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Manufacture Standards & Regulation, Small Molecules

Problem Plants

We’re only into the first quarter of 2016, but some companies are already having a bad year. January and February have been packed with reports of unsatisfactory FDA and EMA regulatory inspections of facilities outside of the US and Europe.

A Chinese facility was described by the EMA as being in a “devastated state” (1) after an inspection late last year. The EMA found “huge layers of dust and product” indicating that “no cleaning was applied to either the facility or the equipment, leading to an extreme risk of cross-contamination.” During the evaluation for metronidazole production, inspectors noted two dozen violations of EU standards, spanning the entire spectrum of manufacturing. The EMA have recommended that authorities recall any Hubei Hongyuan products and that the company be banned from shipping any new product.

India’s Wockhardt felt the burn as their new sterile injectable plant failed to get approval from the FDA. A Form 483 was issued, with nine observations, during an inspection at a new facility in Shendra, Aurangabad (2). The criticism follows a series of setbacks for Wockhardt after the FDA banned imports into the US from two of its key drug plants over the last three years due to quality concerns.

The FDA also visited China, issuing a warning letter to Chan Yat Hing’s Medicine Factory following a visit to its Hong Kong facility. The FDA found that the plant was not meeting any of the usual protocols for producing drugs for the US markets (3). The letter cited failures to test finished batches, ensure compound identity, and establish written procedures, among other violations. The FDA noted that the facility “released multiple batches of drug products for distribution, despite these and other violations.”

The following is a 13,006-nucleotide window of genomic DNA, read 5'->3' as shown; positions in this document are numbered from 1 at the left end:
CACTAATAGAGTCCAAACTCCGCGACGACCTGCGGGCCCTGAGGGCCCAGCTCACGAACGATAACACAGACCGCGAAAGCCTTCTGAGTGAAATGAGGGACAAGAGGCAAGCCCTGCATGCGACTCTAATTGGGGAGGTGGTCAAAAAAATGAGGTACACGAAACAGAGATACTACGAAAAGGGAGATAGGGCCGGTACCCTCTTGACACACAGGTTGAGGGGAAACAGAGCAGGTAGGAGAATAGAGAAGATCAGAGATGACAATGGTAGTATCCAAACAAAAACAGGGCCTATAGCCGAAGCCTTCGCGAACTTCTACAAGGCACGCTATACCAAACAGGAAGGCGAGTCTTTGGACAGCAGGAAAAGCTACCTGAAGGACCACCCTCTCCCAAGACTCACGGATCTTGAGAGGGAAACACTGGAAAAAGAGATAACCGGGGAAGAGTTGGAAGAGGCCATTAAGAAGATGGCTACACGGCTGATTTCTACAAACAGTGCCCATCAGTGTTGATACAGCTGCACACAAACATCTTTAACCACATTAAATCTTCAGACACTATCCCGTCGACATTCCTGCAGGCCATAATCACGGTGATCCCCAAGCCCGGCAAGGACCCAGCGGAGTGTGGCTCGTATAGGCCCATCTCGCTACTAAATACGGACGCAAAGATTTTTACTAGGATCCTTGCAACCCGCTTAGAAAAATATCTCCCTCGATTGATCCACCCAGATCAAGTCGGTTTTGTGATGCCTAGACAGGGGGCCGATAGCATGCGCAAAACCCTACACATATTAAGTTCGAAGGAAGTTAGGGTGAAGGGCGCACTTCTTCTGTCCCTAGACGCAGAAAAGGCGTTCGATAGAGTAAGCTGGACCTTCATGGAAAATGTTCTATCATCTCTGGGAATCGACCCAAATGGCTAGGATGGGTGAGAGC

And the crackdown is set to continue. Pharma companies that fail to meet standards could face further inspections from the FDA, which has announced that struggling plants will face more frequent inspections as part of a shift in the way it oversees drug quality. A report from the PwC Healthcare Institute states “Inspections will become more uniform, though potentially more difficult as specialized inspectors, already familiar with the product and armed in advance with data, can hone in on problems more easily,” (4). JS

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  1. EudraGMDP Report (January, 2016). Reports available at
  2. BSE India Report, (January, 2016). Reports available at
  3. FDA Warning Letter, “Chan Yat Hing Medicine Factory 12/15/15,” (December, 2015).
  4. PwC Healthcare Institute, “Major shift ahead in how FDA regulates drug quality,” (February, 2010).
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